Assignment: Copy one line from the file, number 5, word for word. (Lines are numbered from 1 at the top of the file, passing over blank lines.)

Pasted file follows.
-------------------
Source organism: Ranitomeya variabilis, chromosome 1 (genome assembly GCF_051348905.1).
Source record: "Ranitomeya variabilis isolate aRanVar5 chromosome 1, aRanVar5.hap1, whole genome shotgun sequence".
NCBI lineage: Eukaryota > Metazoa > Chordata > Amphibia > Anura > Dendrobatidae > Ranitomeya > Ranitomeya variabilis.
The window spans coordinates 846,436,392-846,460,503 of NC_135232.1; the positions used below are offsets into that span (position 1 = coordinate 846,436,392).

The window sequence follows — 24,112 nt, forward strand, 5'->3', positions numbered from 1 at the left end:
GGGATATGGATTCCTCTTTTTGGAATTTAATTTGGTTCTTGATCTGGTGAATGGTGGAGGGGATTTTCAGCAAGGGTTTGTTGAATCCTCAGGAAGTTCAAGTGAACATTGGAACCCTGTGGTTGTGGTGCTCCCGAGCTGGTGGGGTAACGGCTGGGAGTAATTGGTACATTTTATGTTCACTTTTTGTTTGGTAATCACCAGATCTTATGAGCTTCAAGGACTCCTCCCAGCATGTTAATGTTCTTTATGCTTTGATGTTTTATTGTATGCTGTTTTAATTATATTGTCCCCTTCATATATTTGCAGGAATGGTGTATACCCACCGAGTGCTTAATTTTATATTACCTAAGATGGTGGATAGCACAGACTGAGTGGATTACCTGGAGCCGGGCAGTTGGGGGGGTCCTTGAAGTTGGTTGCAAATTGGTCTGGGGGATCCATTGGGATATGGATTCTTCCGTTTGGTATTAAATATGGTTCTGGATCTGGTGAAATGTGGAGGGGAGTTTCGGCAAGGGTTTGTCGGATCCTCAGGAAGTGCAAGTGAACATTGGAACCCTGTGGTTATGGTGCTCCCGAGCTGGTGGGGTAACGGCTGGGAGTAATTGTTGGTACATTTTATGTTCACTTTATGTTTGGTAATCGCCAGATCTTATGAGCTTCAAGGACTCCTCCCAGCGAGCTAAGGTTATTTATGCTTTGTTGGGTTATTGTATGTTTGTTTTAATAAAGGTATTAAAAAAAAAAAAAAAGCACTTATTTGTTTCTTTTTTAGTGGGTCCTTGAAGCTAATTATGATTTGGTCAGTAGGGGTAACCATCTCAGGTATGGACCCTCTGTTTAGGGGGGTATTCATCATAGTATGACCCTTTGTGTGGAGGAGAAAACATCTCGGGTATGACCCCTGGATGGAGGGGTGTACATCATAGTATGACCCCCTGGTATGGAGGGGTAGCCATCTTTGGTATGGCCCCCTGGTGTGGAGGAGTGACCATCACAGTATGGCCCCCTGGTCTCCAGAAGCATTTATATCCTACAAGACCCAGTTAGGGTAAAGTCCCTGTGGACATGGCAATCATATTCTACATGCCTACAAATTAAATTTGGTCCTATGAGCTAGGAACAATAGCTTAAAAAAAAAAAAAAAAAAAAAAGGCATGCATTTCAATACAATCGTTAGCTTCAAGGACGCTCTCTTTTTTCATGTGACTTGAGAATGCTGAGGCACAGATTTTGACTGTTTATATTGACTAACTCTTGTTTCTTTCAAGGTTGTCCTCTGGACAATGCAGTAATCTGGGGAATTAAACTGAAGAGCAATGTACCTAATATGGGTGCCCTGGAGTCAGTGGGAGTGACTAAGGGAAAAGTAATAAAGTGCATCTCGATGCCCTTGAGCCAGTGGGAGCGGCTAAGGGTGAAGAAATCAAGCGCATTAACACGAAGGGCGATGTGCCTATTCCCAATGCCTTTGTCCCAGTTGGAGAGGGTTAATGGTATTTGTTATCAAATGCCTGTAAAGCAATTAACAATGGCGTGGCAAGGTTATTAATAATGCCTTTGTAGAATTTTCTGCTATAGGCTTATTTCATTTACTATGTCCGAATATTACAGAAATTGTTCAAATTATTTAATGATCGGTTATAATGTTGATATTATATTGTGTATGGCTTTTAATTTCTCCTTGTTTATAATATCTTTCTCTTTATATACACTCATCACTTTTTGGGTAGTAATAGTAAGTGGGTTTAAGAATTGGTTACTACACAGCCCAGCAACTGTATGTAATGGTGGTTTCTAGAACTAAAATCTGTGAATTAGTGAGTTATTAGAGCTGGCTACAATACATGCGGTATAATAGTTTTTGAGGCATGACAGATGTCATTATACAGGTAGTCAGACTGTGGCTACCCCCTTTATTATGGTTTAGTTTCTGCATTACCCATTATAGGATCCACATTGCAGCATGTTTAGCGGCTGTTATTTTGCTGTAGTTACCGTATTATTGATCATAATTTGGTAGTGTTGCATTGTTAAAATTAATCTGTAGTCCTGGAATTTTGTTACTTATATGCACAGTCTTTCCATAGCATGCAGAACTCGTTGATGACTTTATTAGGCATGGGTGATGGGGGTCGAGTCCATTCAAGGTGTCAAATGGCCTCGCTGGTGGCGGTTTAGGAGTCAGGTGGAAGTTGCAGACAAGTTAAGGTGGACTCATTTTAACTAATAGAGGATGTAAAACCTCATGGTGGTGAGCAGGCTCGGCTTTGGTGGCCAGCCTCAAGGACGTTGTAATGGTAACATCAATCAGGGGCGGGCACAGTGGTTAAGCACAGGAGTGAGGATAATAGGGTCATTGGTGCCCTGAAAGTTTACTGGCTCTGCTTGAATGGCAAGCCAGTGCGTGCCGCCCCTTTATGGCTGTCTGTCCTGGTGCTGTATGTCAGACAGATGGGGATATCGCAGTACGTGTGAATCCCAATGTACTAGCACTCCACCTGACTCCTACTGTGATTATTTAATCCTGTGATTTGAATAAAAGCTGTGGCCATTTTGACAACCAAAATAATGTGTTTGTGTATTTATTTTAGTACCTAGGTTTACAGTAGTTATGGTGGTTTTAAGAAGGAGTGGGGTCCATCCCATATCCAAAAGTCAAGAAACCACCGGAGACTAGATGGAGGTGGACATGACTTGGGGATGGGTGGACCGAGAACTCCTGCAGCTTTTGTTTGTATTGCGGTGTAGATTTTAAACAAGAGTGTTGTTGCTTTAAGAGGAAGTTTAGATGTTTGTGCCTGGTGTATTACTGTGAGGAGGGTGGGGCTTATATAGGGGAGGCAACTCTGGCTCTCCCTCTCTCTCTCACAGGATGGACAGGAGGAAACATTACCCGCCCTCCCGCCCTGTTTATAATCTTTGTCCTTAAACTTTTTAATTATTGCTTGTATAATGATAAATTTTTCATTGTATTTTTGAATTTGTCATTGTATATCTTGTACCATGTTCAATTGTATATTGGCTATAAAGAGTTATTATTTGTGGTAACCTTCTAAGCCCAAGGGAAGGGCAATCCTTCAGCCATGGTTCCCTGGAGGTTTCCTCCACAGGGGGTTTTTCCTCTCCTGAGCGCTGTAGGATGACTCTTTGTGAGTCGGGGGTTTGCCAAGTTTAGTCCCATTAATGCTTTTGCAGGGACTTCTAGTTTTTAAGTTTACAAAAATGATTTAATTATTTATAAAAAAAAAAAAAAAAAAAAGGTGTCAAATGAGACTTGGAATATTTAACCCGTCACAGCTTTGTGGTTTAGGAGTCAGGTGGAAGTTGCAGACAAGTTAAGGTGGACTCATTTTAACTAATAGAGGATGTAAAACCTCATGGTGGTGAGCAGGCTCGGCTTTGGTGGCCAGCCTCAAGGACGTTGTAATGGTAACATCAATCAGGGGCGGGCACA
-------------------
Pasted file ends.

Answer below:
The window sequence follows — 24,112 nt, forward strand, 5'->3', positions numbered from 1 at the left end: